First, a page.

Benedictine College in Atchison, Kansas, is bucolic. There’s an abbey on campus, a prayer grotto, and statues of the Virgin Mary. In August, student body president Liliana Pokropski was relieved to be back on campus from her home in Wilmington, Delaware.
“Unfortunately, I was a part of the outbreak,” Pokropski chuckles through a mask decorated with the school tartan. “I was quarantined along with a huge portion of the students, and it was very shocking.”
After all, none of the 2,000 students at Benedictine were displaying symptoms of the coronavirus. But when the college tested all of the students in late August, they turned up 66 positive cases — a mounting crisis.
Atchison County health officials wanted the entire student body to quarantine. Benedictine College president Stephen Minnis resisted. He instead imposed a partial lockdown with sick students confined in hotel rooms for 14 days. He says it was a major wake up call.
“They now know what happens when they get COVID,” says Minnis. "They are sent to a hotel and the key is not given to them, so that is not very much fun."
Minnis says they also know they are responsible for their friends who have to quarantine. "When you’re in a small school, that word gets out pretty quickly," he says.
Minnis also strengthened mask requirements, imposing fines for violations. In keeping with the mission of the school, he ordered students to fast and pray. But as this was going on, school facilities were open, students attended classes in person, and sports teams assembled for practice.
Within a month, the outbreak had shrunk to a handful of active cases.
Small, rural colleges around the country are finding some success in corralling the pandemic.
“I think the small colleges have significant advantages,” proclaims Barbara Mistick, president of the National Association of Independent Colleges and Universities.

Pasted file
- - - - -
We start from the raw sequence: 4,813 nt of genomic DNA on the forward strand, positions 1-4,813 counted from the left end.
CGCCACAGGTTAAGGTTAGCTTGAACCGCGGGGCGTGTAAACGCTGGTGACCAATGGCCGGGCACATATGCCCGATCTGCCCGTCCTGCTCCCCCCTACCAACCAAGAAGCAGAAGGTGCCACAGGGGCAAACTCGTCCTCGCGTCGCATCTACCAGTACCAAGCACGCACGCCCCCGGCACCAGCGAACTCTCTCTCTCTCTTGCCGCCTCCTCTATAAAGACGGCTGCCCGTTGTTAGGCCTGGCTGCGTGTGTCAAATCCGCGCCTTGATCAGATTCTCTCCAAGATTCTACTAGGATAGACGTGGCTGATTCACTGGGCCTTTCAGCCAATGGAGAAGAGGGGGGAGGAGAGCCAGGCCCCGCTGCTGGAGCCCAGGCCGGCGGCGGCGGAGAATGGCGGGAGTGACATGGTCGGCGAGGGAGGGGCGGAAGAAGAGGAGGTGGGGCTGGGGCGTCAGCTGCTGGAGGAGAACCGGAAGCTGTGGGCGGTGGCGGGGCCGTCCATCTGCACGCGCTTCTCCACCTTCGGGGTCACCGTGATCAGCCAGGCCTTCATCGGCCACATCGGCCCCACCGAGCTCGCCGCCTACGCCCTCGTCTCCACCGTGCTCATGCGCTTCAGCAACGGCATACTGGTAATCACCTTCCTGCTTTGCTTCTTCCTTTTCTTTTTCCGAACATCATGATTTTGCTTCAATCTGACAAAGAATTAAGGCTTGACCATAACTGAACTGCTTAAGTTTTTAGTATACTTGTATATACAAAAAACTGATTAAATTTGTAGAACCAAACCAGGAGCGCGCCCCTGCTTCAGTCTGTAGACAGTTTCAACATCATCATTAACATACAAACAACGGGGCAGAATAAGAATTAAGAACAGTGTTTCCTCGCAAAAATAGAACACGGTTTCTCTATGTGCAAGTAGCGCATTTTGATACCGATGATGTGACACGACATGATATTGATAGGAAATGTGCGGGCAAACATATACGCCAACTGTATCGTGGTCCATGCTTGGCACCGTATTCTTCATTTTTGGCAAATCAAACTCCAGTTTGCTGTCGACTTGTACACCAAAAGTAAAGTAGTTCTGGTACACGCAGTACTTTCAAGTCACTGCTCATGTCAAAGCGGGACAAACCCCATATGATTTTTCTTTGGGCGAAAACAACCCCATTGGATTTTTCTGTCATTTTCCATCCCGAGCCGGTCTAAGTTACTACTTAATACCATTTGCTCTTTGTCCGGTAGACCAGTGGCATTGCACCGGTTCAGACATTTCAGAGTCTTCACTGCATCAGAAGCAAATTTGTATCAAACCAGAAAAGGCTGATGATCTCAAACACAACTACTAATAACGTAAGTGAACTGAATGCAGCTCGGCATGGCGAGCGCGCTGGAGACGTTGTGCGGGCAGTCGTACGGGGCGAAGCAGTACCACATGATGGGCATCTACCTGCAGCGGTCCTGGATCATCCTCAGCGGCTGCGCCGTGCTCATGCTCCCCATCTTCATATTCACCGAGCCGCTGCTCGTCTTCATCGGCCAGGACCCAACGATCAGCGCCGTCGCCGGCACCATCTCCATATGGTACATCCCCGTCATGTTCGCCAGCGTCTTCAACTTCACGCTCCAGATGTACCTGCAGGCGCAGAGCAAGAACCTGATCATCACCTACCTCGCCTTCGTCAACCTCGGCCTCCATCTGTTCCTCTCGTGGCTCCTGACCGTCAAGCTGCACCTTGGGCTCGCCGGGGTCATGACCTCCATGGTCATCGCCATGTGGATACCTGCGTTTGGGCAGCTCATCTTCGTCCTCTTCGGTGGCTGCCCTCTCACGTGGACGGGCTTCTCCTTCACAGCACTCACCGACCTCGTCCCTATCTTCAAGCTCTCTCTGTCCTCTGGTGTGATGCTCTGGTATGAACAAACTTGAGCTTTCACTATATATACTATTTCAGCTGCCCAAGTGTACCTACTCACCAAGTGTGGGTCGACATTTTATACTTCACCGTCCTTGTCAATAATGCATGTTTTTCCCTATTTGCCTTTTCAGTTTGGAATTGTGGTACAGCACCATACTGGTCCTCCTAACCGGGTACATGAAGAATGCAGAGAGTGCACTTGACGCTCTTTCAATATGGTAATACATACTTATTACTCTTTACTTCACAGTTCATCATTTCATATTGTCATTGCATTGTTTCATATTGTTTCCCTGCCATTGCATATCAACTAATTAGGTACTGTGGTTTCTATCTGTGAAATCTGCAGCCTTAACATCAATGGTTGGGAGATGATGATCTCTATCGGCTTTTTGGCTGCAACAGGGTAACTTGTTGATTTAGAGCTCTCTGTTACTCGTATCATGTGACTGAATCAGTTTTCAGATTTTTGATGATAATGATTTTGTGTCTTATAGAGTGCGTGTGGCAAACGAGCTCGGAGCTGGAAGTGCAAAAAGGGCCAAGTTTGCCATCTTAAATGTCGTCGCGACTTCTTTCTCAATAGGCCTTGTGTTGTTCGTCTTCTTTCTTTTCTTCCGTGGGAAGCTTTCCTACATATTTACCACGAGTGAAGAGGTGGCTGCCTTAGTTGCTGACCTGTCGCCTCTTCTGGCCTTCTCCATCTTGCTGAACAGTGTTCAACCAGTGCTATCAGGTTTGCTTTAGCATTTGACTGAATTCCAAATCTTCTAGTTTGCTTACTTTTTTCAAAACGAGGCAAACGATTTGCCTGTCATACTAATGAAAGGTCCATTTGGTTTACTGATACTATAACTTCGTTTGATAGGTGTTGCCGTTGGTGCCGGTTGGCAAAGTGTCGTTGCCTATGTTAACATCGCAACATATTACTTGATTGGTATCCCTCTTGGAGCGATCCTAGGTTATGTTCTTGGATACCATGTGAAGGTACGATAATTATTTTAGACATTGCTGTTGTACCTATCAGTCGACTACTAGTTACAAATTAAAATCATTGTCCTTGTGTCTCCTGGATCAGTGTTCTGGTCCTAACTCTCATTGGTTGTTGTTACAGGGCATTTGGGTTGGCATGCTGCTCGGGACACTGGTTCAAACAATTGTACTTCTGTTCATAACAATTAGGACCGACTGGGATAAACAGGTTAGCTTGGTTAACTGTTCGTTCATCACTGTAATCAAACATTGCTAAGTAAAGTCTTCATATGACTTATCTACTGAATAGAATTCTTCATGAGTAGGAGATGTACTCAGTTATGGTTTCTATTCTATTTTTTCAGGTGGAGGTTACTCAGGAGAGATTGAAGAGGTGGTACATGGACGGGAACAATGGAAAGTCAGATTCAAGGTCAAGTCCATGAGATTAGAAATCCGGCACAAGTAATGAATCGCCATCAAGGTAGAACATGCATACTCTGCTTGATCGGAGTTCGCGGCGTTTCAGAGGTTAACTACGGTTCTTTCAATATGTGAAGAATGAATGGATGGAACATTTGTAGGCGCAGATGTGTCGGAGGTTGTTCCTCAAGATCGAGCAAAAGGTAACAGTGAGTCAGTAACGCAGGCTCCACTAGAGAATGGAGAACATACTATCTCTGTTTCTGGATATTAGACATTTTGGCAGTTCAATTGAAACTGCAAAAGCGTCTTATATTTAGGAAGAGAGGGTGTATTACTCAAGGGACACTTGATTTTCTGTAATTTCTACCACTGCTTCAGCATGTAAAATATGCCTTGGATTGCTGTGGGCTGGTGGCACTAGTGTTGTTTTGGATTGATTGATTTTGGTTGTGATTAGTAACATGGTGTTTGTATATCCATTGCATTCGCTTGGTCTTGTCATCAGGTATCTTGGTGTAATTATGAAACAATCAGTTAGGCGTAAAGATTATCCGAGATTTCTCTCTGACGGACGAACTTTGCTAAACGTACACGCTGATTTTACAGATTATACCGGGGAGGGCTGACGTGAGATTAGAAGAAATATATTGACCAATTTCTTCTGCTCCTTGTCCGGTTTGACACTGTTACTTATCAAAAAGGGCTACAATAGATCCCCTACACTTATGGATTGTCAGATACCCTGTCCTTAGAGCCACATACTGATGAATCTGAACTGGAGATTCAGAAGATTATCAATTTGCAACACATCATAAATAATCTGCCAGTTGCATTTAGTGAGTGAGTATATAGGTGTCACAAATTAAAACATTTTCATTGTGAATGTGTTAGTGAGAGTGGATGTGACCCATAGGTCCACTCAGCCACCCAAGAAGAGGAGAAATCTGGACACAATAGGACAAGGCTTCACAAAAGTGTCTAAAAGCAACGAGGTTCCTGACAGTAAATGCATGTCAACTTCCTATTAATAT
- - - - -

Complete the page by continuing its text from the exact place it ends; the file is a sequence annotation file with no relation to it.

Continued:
“There is this sense that we are in it together,” says Mistick.
Mistick says that small school camaraderie is often stoked by a specific set of moral principles — a school mission over and above education. The shared sense of purpose may make it easier for smaller schools to get students to comply with university policy on things like mask usage and social distancing.
Many small colleges like Benedictine espouse religious beliefs, but others are more secular.
“At Grinnell, we talk about what do we value,” says Nicole Eikmeier, an assistant professor of computer science at Grinnell College.
Eikmeier says ideals of social justice at Grinnell steer the conversation about COVID-19 and responsibility toward the students' duty to shield senior citizens in Grinnell, Iowa, from the pandemic.
“We're trying to protect that population, and so it’s each of our responsibility to do that,” Eikmeier says.
Eikmeier has also been attacking the pandemic analytically, developing computer models to predict the spread of COVID at small colleges. She has come up with some interesting findings. For instance, keeping campus gyms, classrooms, and libraries open may work better than shutting them down.
“If you close the library and a student would normally go to the library and you assume that they go back to their dorm during that time and sit alone, then that's a great strategy to reduce the spread," Eikmeier says. "But, guess what? College students tend not to go sit in their dorm alone unless they have a reason to do that."
It can be easier for small schools to make space for social distancing in classrooms and other public areas, providing better controlled and safer environments for students.
Eikmeier says her models show that there is no substitute for extensive testing. But many schools aren’t doing it. It can be unpopular with students, and it's expensive — upwards of $50 per test for many schools.
At Benedictine, students now need to show symptoms before getting a coronavirus test, but most college students with COVID-19 never develop symptoms.
So now, the school has a handful of active COVID-19 cases, and even with its advantages, a campus full of unknowns.